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Doctors protest Miller trademarks on toys.

Doctors protest Miller trademarks on toys

Beer and cigarette manufacturer Philip Morris will continue to use its Miller beer trademarks on children's toys despite recent outcry from several physicians.

According to two doctors who monitor alcohol and tobacco company advertising, Miller's trademarks can be found on six toy model racing cars, in addition to a battery-operated "dancing" beer can.

"While the brewer says it does not aim its advertising at children, the use of Miller trademarks on children's toys suggests an amazing lapse of judgment about who plays with plastic model cars," said Dr. John Slade, a specialist in addiction medicine. "The use of Miller trademarks on toy racing cars is also irresponsible because these toys directly link drinking with driving at high speeds.

"It is a situation like [this] that prompted me to file a shareholder resolution with Philip Morris on the way it markets Miller beer," Slade continued. "The resolution asks the company to reexamine the ways its marketing appeals to children and adolescents and the ways it links Miller beer with auto racing. It will be voted on at the Philip Morris annual meeting April 25 in Richmond, VA."

Philip Morris and Miller Brewing Co., however, disagree with Slade's remarks, noting that these models are purchased mainly by adult hobbyists and collectors who want the same detail as found on the actual automobile.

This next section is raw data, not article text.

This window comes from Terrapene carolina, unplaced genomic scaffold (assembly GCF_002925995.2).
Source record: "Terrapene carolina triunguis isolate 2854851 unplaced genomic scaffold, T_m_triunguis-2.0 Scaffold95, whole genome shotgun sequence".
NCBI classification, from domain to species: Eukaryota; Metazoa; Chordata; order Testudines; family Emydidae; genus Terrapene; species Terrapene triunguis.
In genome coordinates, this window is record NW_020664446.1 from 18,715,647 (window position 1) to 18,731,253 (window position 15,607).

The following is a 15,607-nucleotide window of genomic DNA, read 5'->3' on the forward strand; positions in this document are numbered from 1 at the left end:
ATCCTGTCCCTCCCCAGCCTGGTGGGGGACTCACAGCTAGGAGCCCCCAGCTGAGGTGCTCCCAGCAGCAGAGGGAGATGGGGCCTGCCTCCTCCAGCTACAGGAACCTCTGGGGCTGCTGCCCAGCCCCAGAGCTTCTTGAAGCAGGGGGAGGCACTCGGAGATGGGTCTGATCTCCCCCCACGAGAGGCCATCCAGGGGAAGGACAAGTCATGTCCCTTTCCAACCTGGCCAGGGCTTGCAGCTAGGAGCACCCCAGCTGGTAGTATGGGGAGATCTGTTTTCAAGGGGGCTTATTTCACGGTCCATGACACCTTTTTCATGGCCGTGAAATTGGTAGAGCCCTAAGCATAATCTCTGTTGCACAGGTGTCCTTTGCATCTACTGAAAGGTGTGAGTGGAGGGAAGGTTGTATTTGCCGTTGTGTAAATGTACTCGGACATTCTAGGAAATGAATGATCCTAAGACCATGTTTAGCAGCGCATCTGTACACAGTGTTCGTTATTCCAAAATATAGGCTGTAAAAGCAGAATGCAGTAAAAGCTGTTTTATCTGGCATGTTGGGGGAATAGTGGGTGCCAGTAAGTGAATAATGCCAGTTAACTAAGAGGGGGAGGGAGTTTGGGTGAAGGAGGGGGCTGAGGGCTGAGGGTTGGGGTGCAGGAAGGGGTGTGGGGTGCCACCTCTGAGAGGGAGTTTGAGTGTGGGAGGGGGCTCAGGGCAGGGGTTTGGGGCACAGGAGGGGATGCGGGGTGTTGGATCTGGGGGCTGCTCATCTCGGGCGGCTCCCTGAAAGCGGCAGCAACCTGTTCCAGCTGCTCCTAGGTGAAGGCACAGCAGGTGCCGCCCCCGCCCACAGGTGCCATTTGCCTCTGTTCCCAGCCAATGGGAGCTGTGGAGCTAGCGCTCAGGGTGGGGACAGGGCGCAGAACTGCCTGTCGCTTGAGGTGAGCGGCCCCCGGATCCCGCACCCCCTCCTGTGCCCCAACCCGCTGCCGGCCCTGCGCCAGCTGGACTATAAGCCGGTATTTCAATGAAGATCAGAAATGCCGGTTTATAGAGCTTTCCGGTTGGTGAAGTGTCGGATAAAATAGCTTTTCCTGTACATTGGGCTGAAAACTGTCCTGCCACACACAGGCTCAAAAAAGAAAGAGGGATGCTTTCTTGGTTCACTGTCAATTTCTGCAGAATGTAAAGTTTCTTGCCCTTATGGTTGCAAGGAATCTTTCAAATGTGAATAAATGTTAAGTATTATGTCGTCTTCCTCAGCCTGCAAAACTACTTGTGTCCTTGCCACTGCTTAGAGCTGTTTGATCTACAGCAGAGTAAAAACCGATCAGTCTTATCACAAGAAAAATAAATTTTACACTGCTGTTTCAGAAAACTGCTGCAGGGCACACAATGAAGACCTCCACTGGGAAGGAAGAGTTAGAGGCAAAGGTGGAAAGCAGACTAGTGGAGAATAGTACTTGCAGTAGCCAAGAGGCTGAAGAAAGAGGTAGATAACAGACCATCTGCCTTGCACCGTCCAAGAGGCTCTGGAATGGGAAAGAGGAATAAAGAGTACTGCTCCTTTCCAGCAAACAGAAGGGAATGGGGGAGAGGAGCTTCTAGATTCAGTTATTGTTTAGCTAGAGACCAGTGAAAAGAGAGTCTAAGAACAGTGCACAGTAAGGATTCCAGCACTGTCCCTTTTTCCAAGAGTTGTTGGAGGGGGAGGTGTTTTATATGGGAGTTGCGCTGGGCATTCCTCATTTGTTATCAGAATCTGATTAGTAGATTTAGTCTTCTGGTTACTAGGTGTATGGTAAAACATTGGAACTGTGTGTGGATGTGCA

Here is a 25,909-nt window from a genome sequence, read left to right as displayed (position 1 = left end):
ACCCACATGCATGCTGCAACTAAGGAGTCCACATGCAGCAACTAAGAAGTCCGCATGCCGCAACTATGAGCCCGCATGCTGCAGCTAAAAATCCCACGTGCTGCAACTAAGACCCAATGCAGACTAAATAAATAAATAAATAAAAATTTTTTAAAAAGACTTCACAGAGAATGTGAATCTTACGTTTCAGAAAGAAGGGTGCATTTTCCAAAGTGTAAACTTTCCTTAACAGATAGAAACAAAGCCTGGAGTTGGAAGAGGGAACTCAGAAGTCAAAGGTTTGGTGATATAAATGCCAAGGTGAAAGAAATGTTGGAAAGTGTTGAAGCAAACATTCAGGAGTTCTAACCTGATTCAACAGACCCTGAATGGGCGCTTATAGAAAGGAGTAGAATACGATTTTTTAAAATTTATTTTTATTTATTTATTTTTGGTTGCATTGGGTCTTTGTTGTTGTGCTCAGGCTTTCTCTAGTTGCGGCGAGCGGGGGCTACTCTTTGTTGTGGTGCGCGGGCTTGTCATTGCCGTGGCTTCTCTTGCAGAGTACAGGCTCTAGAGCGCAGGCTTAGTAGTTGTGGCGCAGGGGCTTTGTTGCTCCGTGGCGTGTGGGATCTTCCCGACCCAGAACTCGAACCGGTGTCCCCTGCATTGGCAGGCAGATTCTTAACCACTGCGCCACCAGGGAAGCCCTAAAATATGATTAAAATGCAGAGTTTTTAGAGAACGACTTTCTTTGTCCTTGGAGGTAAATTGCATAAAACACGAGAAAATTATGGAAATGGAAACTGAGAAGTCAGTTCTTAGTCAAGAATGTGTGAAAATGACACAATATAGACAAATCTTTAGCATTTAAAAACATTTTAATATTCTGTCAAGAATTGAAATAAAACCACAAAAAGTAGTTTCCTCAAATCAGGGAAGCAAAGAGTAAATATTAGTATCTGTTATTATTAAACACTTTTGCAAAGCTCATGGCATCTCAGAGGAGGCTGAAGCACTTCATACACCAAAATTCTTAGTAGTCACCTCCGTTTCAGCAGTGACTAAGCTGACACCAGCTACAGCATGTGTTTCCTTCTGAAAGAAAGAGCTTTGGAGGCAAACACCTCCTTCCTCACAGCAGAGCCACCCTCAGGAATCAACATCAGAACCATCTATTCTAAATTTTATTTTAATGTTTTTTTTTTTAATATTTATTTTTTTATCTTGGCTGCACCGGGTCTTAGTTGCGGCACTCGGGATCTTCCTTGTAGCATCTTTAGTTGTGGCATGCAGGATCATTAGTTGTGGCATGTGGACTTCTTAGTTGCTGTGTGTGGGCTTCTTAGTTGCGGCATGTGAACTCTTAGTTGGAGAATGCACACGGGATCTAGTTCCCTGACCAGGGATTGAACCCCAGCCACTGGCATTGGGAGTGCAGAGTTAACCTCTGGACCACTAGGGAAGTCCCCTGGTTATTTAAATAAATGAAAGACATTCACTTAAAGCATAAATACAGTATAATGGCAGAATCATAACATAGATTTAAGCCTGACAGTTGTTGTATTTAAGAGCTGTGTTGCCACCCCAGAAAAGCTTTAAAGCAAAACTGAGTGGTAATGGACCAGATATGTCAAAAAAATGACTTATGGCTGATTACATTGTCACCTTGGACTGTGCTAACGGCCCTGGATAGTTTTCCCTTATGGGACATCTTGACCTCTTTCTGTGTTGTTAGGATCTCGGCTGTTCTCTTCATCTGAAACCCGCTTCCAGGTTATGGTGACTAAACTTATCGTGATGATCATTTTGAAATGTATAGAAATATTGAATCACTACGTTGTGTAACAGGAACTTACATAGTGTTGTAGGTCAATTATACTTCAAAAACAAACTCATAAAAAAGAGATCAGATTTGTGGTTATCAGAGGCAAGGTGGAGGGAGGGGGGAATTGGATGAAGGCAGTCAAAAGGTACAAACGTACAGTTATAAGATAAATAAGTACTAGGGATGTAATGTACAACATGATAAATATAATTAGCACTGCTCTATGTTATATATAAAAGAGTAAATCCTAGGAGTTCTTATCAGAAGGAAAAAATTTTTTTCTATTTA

"We have licensing agreements for products that we feel are of real interest to adult model enthusiasts," said Miller spokesperson Beverly Jurkowski. "These models in question are sold in hobby shops, which clearly defines them as adult products."

Jurkowski added that if Miller finds a company misusing its trademark, "it is an infringement on our trademark and we will certainly see to it that something is done about it."

Besides a ban on beer brands toy models, Slade wants to see an end "to marketing on college campuses, the use of automobile racing for advertising, and the use of advertising themes, such as Halloween, which appeal to children." Slade, along with associate Dr. Alan Blum have gone so far as to ask Philip Morris to force a recall of all toys which use Miller trademarks. Slade reported, "Beer advertisements on the shelves of toy stores mock all the work aimed at preventing alcohol among the young."

"These [models] aren't something that you play with," Jurkowski countered. "They are displayed or collected. They are something for adults.

"This is a reality check for everybody," the Miller spokesperson concluded. "It's not just Miller that's involved with this kind of thing, its many groups in the industry who are also concerned about this. The point is we want to have these things available for serious adult collectors."
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Title Annotation:Philip Morris' Miller beer
Publication:Modern Brewery Age
Date:Apr 22, 1991
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